New York state begins to ease some coronavirus restrictions this week, allows some outdoor businesses and activities
- New York will begin a phased reopening this week that allows industries at a low risk of spreading the coronavirus, including landscaping and drive-in movies, to resume operations, Gov. Andrew Cuomo said Monday.
- The low-risk, outdoor businesses and activities, which also include tennis, can reopen statewide on Friday as hospitalizations and infections from Covid-19 continue to decline, he said.
- The first phase, which is set to begin Friday, will also allow the reopening of construction and agriculture businesses, as well as curbside pickup for non-grocery retail stores in three regions of the state, Cuomo said.
New York will begin a phased reopening this week that allows industries at a low risk of spreading the coronavirus, including landscaping and drive-in movies, to resume operations, Gov. Andrew Cuomo said Monday.
The low-risk, outdoor businesses and activities, which also include tennis, can reopen statewide on Friday as hospitalizations and infections from Covid-19 continue to decline, he said.
New York's statewide stay-at-home order expires Friday, but some regions will be allowed to relax rules more quickly than others. Three areas in upstate New York — the Finger Lakes, the Southern Tier and Mohawk Valley — are ready to move into phase one of the state's reopening plan, he said. That will allow them to resume manufacturing, construction and agricultural operations as well curbside pickup or in-store drop-off for non-grocery retail stores in those regions, Cuomo said.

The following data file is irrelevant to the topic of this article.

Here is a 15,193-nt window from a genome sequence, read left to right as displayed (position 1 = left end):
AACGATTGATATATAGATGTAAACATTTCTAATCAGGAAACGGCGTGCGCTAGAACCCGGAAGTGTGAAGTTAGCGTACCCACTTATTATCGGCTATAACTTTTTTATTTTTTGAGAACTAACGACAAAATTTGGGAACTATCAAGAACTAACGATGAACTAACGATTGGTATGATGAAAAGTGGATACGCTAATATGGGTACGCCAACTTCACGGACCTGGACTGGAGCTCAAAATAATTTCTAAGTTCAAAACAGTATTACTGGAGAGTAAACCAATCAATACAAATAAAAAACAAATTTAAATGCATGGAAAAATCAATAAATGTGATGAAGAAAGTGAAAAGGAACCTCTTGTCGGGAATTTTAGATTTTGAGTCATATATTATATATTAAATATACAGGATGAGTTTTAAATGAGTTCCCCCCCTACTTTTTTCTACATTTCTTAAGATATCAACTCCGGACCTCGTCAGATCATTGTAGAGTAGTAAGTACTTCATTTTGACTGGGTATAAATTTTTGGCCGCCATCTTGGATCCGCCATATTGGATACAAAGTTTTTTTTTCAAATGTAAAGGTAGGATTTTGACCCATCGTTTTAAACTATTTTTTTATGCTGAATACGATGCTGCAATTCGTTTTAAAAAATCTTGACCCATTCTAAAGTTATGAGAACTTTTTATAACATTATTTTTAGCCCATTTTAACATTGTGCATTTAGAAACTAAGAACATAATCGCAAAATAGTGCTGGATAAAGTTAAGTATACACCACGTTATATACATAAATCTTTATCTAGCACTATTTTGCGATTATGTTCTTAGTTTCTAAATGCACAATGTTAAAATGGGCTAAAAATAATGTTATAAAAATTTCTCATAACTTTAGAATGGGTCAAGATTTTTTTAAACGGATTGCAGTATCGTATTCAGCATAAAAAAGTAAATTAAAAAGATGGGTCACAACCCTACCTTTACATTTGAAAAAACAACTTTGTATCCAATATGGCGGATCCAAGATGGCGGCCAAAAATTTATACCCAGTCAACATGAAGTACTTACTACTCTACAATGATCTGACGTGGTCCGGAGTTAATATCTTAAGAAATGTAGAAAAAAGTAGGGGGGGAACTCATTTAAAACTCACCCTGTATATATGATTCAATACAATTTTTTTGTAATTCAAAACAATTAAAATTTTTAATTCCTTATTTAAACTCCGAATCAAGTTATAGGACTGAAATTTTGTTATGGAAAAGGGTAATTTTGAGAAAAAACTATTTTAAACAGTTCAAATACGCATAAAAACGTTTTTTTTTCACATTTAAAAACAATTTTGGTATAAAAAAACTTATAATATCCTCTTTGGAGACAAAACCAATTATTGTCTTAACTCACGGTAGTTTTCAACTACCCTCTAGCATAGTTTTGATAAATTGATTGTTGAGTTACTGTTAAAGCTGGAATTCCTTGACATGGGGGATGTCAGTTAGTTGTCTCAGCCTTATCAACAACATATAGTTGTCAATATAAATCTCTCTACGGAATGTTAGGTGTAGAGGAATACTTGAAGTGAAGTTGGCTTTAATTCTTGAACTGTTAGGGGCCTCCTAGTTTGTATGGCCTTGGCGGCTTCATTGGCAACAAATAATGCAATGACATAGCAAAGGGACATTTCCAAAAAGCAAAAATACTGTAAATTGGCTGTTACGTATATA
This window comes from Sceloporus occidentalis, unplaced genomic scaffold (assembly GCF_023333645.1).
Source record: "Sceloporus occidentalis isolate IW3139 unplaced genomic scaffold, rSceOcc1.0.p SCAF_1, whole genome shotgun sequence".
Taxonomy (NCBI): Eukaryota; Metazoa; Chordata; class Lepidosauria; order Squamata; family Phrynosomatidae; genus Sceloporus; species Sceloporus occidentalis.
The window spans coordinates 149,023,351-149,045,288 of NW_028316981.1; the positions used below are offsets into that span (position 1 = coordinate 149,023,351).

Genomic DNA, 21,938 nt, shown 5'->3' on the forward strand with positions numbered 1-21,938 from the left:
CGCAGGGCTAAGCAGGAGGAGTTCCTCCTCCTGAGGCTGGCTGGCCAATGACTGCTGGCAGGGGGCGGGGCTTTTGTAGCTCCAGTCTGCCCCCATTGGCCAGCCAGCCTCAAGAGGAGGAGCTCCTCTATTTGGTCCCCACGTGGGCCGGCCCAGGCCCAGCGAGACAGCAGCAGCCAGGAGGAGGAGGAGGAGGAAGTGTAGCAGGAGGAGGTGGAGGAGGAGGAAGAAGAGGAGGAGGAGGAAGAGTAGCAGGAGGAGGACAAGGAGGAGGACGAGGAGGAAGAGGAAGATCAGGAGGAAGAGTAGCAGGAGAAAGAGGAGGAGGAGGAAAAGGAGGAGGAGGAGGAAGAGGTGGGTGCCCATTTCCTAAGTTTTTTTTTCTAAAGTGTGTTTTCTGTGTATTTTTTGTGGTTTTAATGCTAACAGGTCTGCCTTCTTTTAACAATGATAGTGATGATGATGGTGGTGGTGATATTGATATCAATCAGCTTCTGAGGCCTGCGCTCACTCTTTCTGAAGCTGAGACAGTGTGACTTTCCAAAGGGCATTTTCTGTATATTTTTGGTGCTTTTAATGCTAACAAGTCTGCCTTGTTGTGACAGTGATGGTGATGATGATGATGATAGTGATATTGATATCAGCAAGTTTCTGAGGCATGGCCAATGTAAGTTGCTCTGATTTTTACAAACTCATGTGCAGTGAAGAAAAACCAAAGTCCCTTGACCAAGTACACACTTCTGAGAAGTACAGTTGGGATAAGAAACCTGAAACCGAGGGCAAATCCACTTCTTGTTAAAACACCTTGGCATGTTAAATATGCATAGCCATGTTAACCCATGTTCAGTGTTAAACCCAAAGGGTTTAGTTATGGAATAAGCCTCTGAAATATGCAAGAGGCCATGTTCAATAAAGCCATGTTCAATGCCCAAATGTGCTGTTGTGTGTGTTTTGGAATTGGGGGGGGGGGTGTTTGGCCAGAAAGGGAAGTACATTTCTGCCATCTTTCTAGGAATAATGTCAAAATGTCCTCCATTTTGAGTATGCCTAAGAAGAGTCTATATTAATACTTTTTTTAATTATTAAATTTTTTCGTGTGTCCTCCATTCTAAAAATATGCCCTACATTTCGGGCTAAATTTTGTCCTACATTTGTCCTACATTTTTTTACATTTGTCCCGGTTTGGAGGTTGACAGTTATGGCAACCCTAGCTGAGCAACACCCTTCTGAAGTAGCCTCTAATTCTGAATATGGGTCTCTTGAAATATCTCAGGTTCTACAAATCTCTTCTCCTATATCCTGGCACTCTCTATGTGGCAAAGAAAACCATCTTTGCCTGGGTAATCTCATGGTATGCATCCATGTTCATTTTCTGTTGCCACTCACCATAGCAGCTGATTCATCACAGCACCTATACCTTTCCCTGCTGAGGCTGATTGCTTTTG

Cuomo said the state will reopen businesses gradually on a regional basis for areas that meet seven guidelines, including a slowdown in local cases and hospitalizations. New York City, one of the state's 10 regions, has met only four of the seven criteria needed to reopen businesses as of Monday, according to a chart presented by the governor.
Regions must report two weeks of declining hospitalizations or under 15 new hospitalizations on a three-day average, two weeks of declining coronavirus deaths or under five new deaths on a three-day average and under two new hospitalizations for Covid-19 per 100,000 residents on a three-day rolling average.
A region must also have proper hospital and intensive-care bed capacity and meet an adequate threshold of contact tracers and testing.
Businesses that reopen will have to implement safety precautions outlined by the state, including social distancing practices, strict cleaning standards and continuous health screening of employees.
"This is the next big step in this historic journey," Cuomo said at a press conference at Rochester Regional Health.
New York City Mayor Bill de Blasio said earlier Monday that his city is "clearly not ready yet." He said "unless something miraculous happens," New York City's stringent stay-at-home orders will remain in place "into June."
Cuomo warned, however, that reopened regions may have to rewind their activities or slow down their plans if the rate of new infections begins to increase.
"We're now on the other side of the mountain," Cuomo said. "Next step: How do we reopen, how do we reopen intelligently and how do we reopen without taking a step back."
On Monday, the state reported a decline in total hospitalizations related to Covid-19 and new daily cases. Cuomo said there were 488 new cases on Sunday, which is "just about where we started this horrific situation."
"We're right about where we were on March 19 before we went into the abyss of the Covid virus," he said.
Cuomo said 161 people died from the coronavirus on Sunday, which "still too high ... but better than what it has been." The last time the number of daily deaths was below 200 was on March 28.